Altitude Sickness

What is altitude sickness?

Altitude sickness is a problem you can have when you travel to a high altitude. It happens most often at altitudes over 8,000 feet above sea level. It is also called mountain sickness.

What is the cause?

The air at high altitudes has less oxygen than at sea level, so it’s harder for your body to get as much oxygen as it needs. Not getting enough oxygen can cause illness.

After you have been at high altitude for several days, your body makes changes that make it easier to get oxygen from the thinner air. If you travel to a high altitude and start high-energy physical activity right away, before your body has time to adjust, you are at more risk for altitude sickness.

Some health problems increase the risk that you will get sick at high altitude. These include:

  • Not drinking enough fluids
  • Smoking
  • Not enough red blood cells in your blood (anemia)
  • Chronic lung problems, such as asthma or emphysema
  • Drinking too much alcohol

Being physically fit does not protect you against altitude sickness.

If you have had altitude sickness before, there is a good chance you will have it again.

What are the symptoms?

At first, you may feel like you have the flu or a hangover. You may have:

  • Headache
  • Tiredness
  • Loss of appetite
  • Nausea or vomiting
  • Dizziness
  • Trouble sleeping
  • Trouble breathing during physical activity

Serious types of altitude sickness are:

  • Fluid in the lungs, a problem called high-altitude pulmonary edema

    If you have pulmonary edema, excess fluid builds up in your lungs. You may get short of breath and start coughing. It may get very hard to breathe. You may cough up pink mucus.

  • Swelling of the brain, a problem called high-altitude cerebral edema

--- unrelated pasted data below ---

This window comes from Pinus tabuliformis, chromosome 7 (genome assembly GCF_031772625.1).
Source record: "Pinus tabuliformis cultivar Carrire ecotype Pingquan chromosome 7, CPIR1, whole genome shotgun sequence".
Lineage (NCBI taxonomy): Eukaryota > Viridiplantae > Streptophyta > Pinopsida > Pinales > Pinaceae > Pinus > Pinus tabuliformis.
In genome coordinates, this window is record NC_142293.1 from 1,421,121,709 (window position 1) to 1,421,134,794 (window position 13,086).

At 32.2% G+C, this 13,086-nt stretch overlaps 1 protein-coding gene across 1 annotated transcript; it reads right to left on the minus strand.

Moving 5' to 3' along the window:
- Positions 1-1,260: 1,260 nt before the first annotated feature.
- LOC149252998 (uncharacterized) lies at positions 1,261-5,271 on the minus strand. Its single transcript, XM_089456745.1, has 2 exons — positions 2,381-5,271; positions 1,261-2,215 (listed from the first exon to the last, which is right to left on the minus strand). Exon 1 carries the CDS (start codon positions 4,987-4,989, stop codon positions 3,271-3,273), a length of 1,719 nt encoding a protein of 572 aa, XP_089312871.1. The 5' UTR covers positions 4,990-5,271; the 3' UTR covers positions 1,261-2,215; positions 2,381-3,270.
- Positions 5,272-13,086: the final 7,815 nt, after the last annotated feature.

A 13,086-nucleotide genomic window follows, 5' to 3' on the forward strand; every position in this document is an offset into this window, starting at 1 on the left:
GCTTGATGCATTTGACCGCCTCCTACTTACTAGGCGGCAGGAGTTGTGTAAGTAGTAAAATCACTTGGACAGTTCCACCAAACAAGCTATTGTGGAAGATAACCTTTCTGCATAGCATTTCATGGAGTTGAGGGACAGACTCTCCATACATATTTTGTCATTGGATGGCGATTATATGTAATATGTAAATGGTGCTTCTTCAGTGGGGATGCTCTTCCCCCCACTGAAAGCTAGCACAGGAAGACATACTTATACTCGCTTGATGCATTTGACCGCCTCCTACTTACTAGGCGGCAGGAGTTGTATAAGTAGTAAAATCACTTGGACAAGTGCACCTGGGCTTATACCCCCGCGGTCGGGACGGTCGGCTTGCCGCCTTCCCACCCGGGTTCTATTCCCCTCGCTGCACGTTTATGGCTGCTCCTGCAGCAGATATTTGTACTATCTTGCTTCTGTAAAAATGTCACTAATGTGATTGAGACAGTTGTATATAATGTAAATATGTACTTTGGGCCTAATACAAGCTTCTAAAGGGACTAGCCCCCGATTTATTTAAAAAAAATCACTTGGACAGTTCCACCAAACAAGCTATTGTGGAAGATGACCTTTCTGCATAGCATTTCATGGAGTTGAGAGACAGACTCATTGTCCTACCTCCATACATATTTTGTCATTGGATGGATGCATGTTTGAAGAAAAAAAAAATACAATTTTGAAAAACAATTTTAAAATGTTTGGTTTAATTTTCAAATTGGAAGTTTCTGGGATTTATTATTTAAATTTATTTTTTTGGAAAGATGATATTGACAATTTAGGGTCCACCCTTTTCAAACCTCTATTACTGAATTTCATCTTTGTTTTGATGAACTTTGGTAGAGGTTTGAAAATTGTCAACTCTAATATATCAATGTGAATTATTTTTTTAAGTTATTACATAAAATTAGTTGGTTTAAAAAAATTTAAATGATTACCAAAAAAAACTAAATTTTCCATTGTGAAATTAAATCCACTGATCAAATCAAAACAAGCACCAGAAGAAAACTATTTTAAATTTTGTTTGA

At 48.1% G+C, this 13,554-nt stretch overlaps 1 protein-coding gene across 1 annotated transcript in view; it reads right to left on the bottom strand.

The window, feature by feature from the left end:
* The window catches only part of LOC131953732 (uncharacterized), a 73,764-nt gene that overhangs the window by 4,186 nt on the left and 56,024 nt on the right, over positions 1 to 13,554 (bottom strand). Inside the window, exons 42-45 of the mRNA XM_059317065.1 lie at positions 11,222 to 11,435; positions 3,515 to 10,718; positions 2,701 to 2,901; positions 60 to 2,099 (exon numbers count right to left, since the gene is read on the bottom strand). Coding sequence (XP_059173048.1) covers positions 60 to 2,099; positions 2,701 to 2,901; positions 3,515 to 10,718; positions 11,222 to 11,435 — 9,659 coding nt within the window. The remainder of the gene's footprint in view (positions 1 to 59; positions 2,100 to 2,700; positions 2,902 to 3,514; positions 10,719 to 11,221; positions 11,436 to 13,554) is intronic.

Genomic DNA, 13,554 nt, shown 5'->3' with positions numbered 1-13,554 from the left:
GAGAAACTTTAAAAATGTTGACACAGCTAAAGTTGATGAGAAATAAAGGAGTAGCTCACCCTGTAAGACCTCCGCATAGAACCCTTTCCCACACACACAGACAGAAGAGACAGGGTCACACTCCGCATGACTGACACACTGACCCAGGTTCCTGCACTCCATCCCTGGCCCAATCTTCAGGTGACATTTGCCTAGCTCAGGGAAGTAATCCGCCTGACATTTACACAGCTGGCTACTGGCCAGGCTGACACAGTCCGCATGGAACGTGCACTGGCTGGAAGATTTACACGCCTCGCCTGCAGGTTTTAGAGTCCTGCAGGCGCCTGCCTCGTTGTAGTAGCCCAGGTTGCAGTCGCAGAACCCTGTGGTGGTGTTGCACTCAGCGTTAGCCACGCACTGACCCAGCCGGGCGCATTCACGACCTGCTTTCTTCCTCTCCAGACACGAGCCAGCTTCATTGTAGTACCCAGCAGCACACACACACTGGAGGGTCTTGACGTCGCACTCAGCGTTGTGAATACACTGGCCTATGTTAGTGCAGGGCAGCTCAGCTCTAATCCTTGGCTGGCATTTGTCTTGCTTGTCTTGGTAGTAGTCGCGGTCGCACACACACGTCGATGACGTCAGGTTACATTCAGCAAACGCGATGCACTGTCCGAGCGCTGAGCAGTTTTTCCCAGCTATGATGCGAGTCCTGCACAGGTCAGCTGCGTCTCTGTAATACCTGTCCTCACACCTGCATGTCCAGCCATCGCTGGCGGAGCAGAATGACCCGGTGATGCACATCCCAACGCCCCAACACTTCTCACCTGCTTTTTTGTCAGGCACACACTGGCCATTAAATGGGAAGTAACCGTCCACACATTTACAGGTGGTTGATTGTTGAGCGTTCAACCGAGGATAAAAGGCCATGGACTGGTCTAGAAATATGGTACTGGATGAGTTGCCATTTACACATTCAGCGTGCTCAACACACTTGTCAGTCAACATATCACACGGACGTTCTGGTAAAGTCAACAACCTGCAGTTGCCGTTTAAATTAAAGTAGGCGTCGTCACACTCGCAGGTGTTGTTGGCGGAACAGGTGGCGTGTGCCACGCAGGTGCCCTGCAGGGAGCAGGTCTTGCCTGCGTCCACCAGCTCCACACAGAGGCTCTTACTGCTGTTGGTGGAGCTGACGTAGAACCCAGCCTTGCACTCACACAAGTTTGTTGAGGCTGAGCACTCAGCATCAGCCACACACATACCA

When you have high-altitude cerebral edema, you may become confused and disoriented. You may feel weak, lose your sense of balance, or have trouble seeing. You could go into a coma and possibly die within hours of the first symptoms.

Pulmonary or cerebral high-altitude edema may start out as a milder form of altitude sickness and develop over several days or you may suddenly become seriously ill. These forms of altitude sickness can cause death.

How is it diagnosed?

Your healthcare provider will examine you and ask about your symptoms, activities, and medical history.

How is it treated?

The most important treatment for altitude sickness is to go down to a lower elevation. For example, if you are at 8,000 to 9,000 feet, you may need to travel down to an elevation of 5,000 feet or lower to help your symptoms go away. It may take 1 to 3 days for your body to recover at the lower altitude. If your body adjusts and your symptoms go away, you may try going back to a higher elevation. If you cannot go to a lower elevation right away, you may need to see a healthcare provider. You may be given oxygen or medicine to treat your symptoms.

If you have had fluid in your lungs or brain swelling from altitude sickness, you should not go back to the higher altitude.

How can I take care of myself and prevent altitude sickness?

Here are some things you can do to help keep from getting sick at high altitudes:

  • Take a trip up into the mountains in stages. For example, if you are starting at sea level, spend the first night at an altitude no higher than 6,000 feet.
  • Take it easy the first day or two.
  • Drink plenty of fluids, such as water or sports drinks.
  • Don’t smoke. Smoking makes it harder for your body to get oxygen.
  • Don’t take sleeping pills. They can make you breathe less deeply while you sleep, making it even harder for your body to get oxygen.
  • Talk to your healthcare provider about medicines that might help prevent altitude sickness.
Developed by RelayHealth.
Adult Advisor 2015.1 published by RelayHealth.
Last modified: 2012-09-26
Last reviewed: 2014-01-23
This content is reviewed periodically and is subject to change as new health information becomes available. The information is intended to inform and educate and is not a replacement for medical evaluation, advice, diagnosis or treatment by a healthcare professional.
Copyright ©1986-2015 McKesson Corporation and/or one of its subsidiaries. All rights reserved.

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